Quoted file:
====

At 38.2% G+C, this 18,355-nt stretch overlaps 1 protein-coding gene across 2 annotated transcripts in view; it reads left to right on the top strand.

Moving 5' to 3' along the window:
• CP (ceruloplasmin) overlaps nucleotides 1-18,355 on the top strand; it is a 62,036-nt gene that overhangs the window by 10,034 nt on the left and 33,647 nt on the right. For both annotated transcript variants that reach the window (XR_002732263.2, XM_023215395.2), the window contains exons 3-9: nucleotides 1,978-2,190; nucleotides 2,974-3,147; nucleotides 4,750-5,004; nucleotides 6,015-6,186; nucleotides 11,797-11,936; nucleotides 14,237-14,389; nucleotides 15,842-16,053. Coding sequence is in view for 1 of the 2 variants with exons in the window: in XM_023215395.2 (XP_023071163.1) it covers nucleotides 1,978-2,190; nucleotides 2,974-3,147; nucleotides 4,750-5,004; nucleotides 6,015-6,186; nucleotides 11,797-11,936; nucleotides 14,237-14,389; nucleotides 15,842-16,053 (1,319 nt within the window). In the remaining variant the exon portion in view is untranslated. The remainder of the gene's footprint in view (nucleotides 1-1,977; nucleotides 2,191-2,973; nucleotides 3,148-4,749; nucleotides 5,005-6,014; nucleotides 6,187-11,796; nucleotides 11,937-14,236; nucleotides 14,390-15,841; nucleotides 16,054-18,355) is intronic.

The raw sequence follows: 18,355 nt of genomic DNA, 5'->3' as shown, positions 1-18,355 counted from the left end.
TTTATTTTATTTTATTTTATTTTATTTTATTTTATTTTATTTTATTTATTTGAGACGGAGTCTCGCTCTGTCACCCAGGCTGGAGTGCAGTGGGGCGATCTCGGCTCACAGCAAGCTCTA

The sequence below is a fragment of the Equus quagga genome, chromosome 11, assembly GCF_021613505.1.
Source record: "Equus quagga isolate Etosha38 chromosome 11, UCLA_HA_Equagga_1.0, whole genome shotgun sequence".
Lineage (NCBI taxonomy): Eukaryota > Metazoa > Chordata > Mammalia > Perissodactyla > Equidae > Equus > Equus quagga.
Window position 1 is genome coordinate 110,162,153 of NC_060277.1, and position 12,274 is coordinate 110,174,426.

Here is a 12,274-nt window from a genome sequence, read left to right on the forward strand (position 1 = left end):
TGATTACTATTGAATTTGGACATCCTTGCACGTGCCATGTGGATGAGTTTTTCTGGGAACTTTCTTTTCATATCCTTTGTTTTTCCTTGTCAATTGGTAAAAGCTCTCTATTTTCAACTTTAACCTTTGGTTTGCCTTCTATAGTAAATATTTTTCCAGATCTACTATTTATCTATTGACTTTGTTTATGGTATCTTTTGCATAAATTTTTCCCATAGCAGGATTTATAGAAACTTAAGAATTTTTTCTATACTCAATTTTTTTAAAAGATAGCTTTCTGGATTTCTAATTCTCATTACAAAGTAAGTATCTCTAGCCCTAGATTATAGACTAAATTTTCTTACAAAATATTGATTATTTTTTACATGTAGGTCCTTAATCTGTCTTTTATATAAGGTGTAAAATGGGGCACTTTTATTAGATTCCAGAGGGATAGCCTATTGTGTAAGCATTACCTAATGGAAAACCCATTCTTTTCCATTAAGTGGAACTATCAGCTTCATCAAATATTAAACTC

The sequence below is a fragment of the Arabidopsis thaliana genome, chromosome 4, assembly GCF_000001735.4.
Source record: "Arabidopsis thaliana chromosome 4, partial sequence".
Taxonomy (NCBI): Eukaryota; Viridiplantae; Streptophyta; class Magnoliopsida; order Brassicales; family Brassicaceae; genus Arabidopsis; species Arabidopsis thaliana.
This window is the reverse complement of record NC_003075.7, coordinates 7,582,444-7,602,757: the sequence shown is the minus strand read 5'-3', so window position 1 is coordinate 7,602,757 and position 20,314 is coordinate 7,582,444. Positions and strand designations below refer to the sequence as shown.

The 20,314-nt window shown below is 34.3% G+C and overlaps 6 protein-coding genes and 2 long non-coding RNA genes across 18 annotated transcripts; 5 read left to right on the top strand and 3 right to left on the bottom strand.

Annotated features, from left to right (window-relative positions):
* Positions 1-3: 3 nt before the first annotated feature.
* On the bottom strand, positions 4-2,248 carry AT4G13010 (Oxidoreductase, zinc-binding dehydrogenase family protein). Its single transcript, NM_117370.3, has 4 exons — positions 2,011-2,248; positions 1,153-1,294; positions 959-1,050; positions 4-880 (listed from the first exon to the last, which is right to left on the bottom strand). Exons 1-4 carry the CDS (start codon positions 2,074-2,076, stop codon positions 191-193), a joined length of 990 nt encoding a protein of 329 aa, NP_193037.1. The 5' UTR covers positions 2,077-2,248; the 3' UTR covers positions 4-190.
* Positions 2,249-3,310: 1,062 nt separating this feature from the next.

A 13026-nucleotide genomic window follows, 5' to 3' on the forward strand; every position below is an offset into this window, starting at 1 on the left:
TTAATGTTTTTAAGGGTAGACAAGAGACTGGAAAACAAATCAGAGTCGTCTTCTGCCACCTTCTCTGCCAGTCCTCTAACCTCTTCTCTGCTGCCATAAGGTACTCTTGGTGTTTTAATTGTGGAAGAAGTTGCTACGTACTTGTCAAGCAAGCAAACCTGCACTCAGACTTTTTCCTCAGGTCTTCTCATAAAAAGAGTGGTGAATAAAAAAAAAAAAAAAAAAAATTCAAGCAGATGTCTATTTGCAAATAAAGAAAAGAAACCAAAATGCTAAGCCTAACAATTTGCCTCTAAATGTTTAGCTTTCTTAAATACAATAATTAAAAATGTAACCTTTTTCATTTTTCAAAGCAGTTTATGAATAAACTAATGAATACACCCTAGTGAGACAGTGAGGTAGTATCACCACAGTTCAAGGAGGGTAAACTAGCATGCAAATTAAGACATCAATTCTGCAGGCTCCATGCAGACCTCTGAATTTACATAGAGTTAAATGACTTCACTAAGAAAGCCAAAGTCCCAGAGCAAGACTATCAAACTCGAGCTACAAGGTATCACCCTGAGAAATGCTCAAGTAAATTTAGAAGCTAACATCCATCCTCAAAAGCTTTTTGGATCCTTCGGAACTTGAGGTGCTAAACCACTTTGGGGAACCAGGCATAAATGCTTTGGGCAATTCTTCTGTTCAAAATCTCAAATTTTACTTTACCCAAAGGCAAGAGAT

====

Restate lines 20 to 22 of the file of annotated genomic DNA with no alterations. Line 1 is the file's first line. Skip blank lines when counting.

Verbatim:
* Positions 2,249-3,310: 1,062 nt separating this feature from the next.

A 13026-nucleotide genomic window follows, 5' to 3' on the forward strand; every position below is an offset into this window, starting at 1 on the left:
TTAATGTTTTTAAGGGTAGACAAGAGACTGGAAAACAAATCAGAGTCGTCTTCTGCCACCTTCTCTGCCAGTCCTCTAACCTCTTCTCTGCTGCCATAAGGTACTCTTGGTGTTTTAATTGTGGAAGAAGTTGCTACGTACTTGTCAAGCAAGCAAACCTGCACTCAGACTTTTTCCTCAGGTCTTCTCATAAAAAGAGTGGTGAATAAAAAAAAAAAAAAAAAAAATTCAAGCAGATGTCTATTTGCAAATAAAGAAAAGAAACCAAAATGCTAAGCCTAACAATTTGCCTCTAAATGTTTAGCTTTCTTAAATACAATAATTAAAAATGTAACCTTTTTCATTTTTCAAAGCAGTTTATGAATAAACTAATGAATACACCCTAGTGAGACAGTGAGGTAGTATCACCACAGTTCAAGGAGGGTAAACTAGCATGCAAATTAAGACATCAATTCTGCAGGCTCCATGCAGACCTCTGAATTTACATAGAGTTAAATGACTTCACTAAGAAAGCCAAAGTCCCAGAGCAAGACTATCAAACTCGAGCTACAAGGTATCACCCTGAGAAATGCTCAAGTAAATTTAGAAGCTAACATCCATCCTCAAAAGCTTTTTGGATCCTTCGGAACTTGAGGTGCTAAACCACTTTGGGGAACCAGGCATAAATGCTTTGGGCAATTCTTCTGTTCAAAATCTCAAATTTTACTTTACCCAAAGGCAAGAGAT